Low-dose Propofol for Pediatric Migraine

This study is currently recruiting participants. (see Contacts and Locations)
Verified September 2015 by Oregon Health and Science University
Information provided by (Responsible Party):
Garth Meckler, Oregon Health and Science University
ClinicalTrials.gov Identifier:
First received: May 22, 2012
Last updated: September 19, 2015
Last verified: September 2015

May 22, 2012
September 19, 2015
November 2012
November 2015   (final data collection date for primary outcome measure)
Reduction in Self-Assessed Pain [ Time Frame: 15 minutes after administration ] [ Designated as safety issue: No ]
Same as current
Complete list of historical versions of study NCT01604785 on ClinicalTrials.gov Archive Site
Safety [ Time Frame: Continuous every 5 minutes ] [ Designated as safety issue: Yes ]
Monitoring of all patient vital signs including HR, BP, POX, RR and mental status
Same as current
Not Provided
Not Provided
Low-dose Propofol for Pediatric Migraine
Low-dose Propofol for Abortive Therapy of Pediatric Migraine in the Emergency Department

There has been little advancement in abortive migraine therapies in recent decades, and few proven treatments exist for acute migraine, particularly in children. Propofol, a general anesthetic, has been suggested to be effective for the treatment of migraine headaches in adults when used in subanesthetic doses (lower doses than those used for anesthesia or sedation). Initial retrospective review of the investigators experience with propofol for migraine in children suggests that it is safe and may be more effective than standard treatments used in the emergency department. The investigators retrospective series had a small subject population and a larger study is needed to compare propofol to current available treatments.

All subjects presenting to the pediatric emergency department with signs/symptoms of migraine headache will be screened for the study. Subjects who are eligible will be provided information about the study and consent/assent forms from a member of the research team, and asked whether they are interested in participating.

All study subjects will receive acetaminophen (Tylenol) or ibuprofen (Motrin) for their headache if they have not already tried these first-line treatments at home; those with persistent symptoms requiring further treatment who consent to participate in the study will be randomized to receive either standard treatment or propofol. Standard treatment currently consists of a "cocktail" of medications that include anti-nausea medicines (metoclopramide and diphenhydramine) and an analgesic (ketorolac) as well as intravenous fluids. Subjects assigned to the experimental group (Propofol) will receive the same intravenous fluids and up to five doses of propofol. All subjects will undergo assessment of their pain (self-rated on a scale from 0-10) before and after treatment. During treatment they will have close monitoring of their vital signs. No additional laboratory tests or procedures are involved. Post-visit clinical data will be collected from the subject's medical record and subjects will be called by telephone 24-48 hours after discharge from the emergency department to ask how they are doing and whether they required any additional treatments such as home medications or by other medical professionals other than OHSU.

The study data will be presented in summary tables that outline subjects' clinical presentation prior to treatments, and response to study drug during their visit. The main variables of interest include effectiveness (determined as a reduction in self-reported pain score), length of stay in the pediatric emergency department, recurrent headache requiring emergency treatment within 24 hours and whether any adverse effects occur. These will be compared between the 2 study groups with basic statistics.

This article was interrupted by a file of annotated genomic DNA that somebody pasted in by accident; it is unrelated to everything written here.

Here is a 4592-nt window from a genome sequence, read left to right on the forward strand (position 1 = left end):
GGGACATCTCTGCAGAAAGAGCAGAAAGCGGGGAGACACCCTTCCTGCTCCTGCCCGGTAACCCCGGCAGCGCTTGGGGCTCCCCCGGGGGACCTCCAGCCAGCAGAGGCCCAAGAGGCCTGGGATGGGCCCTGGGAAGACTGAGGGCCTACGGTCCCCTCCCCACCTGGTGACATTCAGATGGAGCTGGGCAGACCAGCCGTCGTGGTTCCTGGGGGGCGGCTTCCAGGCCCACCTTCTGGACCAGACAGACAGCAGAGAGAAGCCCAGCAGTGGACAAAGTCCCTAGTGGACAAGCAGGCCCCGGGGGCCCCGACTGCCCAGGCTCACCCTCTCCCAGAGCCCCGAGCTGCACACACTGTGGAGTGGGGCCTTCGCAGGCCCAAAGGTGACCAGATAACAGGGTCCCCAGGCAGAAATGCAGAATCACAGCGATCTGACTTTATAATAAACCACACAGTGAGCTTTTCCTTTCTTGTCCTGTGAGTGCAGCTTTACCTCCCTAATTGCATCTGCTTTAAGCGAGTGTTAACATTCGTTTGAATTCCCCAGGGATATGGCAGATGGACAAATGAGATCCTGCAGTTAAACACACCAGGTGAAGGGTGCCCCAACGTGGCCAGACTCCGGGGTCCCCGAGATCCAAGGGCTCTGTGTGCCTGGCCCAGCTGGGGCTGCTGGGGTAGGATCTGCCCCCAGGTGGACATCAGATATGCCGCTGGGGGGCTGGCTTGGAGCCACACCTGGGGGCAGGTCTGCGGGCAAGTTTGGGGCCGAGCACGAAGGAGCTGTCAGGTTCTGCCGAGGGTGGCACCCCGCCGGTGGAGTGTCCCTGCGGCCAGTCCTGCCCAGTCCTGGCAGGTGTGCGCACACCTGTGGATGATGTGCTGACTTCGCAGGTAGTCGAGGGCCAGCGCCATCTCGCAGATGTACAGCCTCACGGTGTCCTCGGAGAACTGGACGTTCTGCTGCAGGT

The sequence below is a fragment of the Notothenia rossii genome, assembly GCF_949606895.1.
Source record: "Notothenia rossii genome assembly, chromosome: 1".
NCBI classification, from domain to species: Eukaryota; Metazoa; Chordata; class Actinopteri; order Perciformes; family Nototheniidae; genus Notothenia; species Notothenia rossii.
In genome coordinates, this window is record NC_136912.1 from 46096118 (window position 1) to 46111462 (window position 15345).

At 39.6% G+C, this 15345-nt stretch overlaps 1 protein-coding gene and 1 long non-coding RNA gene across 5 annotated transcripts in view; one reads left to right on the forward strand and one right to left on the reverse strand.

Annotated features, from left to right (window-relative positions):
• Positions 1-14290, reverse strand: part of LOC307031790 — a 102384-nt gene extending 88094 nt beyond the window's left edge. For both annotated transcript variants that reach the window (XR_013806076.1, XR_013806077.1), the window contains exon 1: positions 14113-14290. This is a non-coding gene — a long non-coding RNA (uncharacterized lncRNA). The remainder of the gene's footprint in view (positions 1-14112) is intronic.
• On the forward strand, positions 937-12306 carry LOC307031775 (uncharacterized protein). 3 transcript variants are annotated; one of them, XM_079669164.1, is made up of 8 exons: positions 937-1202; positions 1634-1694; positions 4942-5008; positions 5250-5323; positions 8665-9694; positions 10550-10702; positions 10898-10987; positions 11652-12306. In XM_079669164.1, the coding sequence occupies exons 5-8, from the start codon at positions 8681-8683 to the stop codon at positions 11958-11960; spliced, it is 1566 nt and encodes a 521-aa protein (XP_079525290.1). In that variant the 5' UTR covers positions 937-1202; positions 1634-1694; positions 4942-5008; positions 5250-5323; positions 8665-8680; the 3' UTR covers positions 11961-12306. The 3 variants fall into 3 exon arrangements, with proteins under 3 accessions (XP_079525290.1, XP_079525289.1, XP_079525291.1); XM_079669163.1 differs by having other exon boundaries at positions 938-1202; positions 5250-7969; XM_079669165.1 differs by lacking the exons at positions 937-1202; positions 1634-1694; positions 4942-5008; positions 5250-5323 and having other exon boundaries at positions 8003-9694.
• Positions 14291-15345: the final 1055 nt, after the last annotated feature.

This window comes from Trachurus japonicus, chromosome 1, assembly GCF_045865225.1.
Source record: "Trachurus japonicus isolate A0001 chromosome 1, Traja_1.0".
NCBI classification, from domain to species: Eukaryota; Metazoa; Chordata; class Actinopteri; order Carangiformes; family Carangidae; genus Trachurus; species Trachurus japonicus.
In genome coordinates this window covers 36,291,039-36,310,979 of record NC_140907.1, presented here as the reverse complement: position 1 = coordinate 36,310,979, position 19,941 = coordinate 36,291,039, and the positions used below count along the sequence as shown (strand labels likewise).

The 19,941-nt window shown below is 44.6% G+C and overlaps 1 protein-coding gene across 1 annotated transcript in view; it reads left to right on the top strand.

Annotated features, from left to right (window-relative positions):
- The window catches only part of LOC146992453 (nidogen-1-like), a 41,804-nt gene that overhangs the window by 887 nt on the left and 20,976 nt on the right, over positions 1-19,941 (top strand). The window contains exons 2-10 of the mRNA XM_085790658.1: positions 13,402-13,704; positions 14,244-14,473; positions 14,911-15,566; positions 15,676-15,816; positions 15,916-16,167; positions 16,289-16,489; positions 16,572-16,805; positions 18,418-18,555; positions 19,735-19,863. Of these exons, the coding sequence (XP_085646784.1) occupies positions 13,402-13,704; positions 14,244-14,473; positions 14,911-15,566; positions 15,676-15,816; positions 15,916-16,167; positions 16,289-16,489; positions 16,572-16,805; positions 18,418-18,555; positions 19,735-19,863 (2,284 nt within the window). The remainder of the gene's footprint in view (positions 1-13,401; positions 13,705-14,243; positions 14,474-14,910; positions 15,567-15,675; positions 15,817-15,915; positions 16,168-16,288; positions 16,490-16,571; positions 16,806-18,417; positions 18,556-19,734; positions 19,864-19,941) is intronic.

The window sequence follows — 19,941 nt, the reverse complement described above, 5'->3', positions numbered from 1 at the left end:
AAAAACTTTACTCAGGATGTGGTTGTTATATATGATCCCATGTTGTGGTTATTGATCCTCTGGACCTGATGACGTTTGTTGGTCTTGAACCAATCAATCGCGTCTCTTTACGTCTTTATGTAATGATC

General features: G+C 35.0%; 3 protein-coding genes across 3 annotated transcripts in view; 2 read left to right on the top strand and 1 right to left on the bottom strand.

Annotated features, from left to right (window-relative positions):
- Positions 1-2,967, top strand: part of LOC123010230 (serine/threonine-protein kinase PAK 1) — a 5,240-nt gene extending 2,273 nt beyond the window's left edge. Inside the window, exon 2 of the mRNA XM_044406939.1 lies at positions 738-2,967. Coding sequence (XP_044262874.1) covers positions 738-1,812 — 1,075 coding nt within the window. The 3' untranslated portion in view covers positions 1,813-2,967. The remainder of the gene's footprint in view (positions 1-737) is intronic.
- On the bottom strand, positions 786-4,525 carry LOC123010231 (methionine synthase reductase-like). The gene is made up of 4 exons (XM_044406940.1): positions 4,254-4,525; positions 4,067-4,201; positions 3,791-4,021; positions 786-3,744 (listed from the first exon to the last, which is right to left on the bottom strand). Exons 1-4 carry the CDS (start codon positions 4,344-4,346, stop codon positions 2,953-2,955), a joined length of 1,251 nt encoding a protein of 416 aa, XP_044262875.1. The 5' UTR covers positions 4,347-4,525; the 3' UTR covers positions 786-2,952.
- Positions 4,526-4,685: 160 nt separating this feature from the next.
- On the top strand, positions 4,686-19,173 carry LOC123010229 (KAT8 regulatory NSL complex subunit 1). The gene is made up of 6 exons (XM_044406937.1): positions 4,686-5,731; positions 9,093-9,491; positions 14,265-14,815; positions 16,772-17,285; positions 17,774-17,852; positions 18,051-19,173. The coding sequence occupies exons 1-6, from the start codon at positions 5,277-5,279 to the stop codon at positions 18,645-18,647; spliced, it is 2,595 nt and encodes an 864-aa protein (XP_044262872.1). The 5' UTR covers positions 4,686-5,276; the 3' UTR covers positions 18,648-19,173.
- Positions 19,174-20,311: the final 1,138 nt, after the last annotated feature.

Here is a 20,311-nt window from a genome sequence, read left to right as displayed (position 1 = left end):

Not Provided
Phase 2
Phase 3
Allocation: Randomized
Endpoint Classification: Efficacy Study
Intervention Model: Crossover Assignment
Masking: Single Blind (Outcomes Assessor)
Primary Purpose: Treatment
Migraine Headache
  • Drug: Propofol
    Sub-anesthetic dose propofol: 0.25 mg/kg IV push to maximum dose of 30mg q15 minutes to a maximum of 5 doses
  • Drug: Standard Treatment
    Ketorolac, Diphenhydramine and Metoclopramide
    Other Name: NSAIDs / Dopamine Antagonists
  • Active Comparator: Standard Therapy
    Metaclopramide in combination with ketorolac and diphenhydramine via IV infusion
    Intervention: Drug: Standard Treatment
  • Experimental: Experimental Treatment Group
    Propofol at subanesthetic dose via IV push
    Intervention: Drug: Propofol
Not Provided

*   Includes publications given by the data provider as well as publications identified by ClinicalTrials.gov Identifier (NCT Number) in Medline.
January 2016
November 2015   (final data collection date for primary outcome measure)

Inclusion Criteria:

  • Children 7-18 years of age
  • Acute Migraine Headache

Exclusion Criteria:

  • Head Trauma
  • CNS infection
  • CNS tumor
  • Previous CNS surgery or device
7 Years to 18 Years
Contact: David Sheridan, MD 503-494-7500 sheridda@ohsu.edu
Contact: Garth D Meckler, MD, MSHS 604-721-5550 Garth.Meckler@cw.bc.ca
United States
Garth Meckler, Oregon Health and Science University
Oregon Health and Science University
Not Provided
Principal Investigator: Garth D Meckler, MD, MSHS Oregon Health and Science University
Study Director: David Sheridan, MD sheridda@ohsu.edu
Oregon Health and Science University
September 2015

ICMJE     Data element required by the International Committee of Medical Journal Editors and the World Health Organization ICTRP